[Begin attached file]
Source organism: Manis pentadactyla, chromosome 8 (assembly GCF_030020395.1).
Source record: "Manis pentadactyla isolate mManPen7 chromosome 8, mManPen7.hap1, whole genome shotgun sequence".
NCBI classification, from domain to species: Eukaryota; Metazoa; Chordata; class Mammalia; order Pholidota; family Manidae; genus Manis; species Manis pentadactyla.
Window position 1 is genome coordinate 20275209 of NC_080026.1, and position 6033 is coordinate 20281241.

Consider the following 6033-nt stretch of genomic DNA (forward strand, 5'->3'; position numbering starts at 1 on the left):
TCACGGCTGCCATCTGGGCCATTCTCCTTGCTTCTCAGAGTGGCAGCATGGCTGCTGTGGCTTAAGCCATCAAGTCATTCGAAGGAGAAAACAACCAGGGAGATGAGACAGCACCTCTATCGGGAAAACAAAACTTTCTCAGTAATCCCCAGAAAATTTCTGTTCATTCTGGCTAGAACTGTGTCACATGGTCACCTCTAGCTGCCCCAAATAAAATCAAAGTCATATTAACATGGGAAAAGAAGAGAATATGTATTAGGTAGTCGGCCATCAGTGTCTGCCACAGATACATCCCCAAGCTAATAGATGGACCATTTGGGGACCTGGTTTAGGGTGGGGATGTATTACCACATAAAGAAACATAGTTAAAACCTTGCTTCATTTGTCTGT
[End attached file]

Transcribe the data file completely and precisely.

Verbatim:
Source organism: Manis pentadactyla, chromosome 8 (assembly GCF_030020395.1).
Source record: "Manis pentadactyla isolate mManPen7 chromosome 8, mManPen7.hap1, whole genome shotgun sequence".
NCBI classification, from domain to species: Eukaryota; Metazoa; Chordata; class Mammalia; order Pholidota; family Manidae; genus Manis; species Manis pentadactyla.
Window position 1 is genome coordinate 20275209 of NC_080026.1, and position 6033 is coordinate 20281241.

Consider the following 6033-nt stretch of genomic DNA (forward strand, 5'->3'; position numbering starts at 1 on the left):
TCACGGCTGCCATCTGGGCCATTCTCCTTGCTTCTCAGAGTGGCAGCATGGCTGCTGTGGCTTAAGCCATCAAGTCATTCGAAGGAGAAAACAACCAGGGAGATGAGACAGCACCTCTATCGGGAAAACAAAACTTTCTCAGTAATCCCCAGAAAATTTCTGTTCATTCTGGCTAGAACTGTGTCACATGGTCACCTCTAGCTGCCCCAAATAAAATCAAAGTCATATTAACATGGGAAAAGAAGAGAATATGTATTAGGTAGTCGGCCATCAGTGTCTGCCACAGATACATCCCCAAGCTAATAGATGGACCATTTGGGGACCTGGTTTAGGGTGGGGATGTATTACCACATAAAGAAACATAGTTAAAACCTTGCTTCATTTGTCTGT